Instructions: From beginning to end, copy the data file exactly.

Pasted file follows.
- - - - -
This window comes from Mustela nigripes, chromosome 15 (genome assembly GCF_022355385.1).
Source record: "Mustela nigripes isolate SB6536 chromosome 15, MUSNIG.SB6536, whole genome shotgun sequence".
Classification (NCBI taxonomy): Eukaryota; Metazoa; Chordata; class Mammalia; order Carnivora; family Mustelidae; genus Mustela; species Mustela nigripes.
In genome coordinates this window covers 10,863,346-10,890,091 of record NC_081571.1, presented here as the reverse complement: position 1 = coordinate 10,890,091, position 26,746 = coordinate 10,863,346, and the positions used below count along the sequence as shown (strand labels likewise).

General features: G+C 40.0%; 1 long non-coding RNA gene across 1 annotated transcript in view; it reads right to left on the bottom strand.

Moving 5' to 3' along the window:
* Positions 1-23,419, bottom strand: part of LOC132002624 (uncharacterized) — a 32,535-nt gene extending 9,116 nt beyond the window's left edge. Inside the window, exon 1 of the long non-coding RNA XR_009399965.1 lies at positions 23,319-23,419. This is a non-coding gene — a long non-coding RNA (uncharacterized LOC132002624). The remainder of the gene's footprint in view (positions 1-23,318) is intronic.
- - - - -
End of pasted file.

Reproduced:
This window comes from Mustela nigripes, chromosome 15 (genome assembly GCF_022355385.1).
Source record: "Mustela nigripes isolate SB6536 chromosome 15, MUSNIG.SB6536, whole genome shotgun sequence".
Classification (NCBI taxonomy): Eukaryota; Metazoa; Chordata; class Mammalia; order Carnivora; family Mustelidae; genus Mustela; species Mustela nigripes.
In genome coordinates this window covers 10,863,346-10,890,091 of record NC_081571.1, presented here as the reverse complement: position 1 = coordinate 10,890,091, position 26,746 = coordinate 10,863,346, and the positions used below count along the sequence as shown (strand labels likewise).

General features: G+C 40.0%; 1 long non-coding RNA gene across 1 annotated transcript in view; it reads right to left on the bottom strand.

Moving 5' to 3' along the window:
* Positions 1-23,419, bottom strand: part of LOC132002624 (uncharacterized) — a 32,535-nt gene extending 9,116 nt beyond the window's left edge. Inside the window, exon 1 of the long non-coding RNA XR_009399965.1 lies at positions 23,319-23,419. This is a non-coding gene — a long non-coding RNA (uncharacterized LOC132002624). The remainder of the gene's footprint in view (positions 1-23,318) is intronic.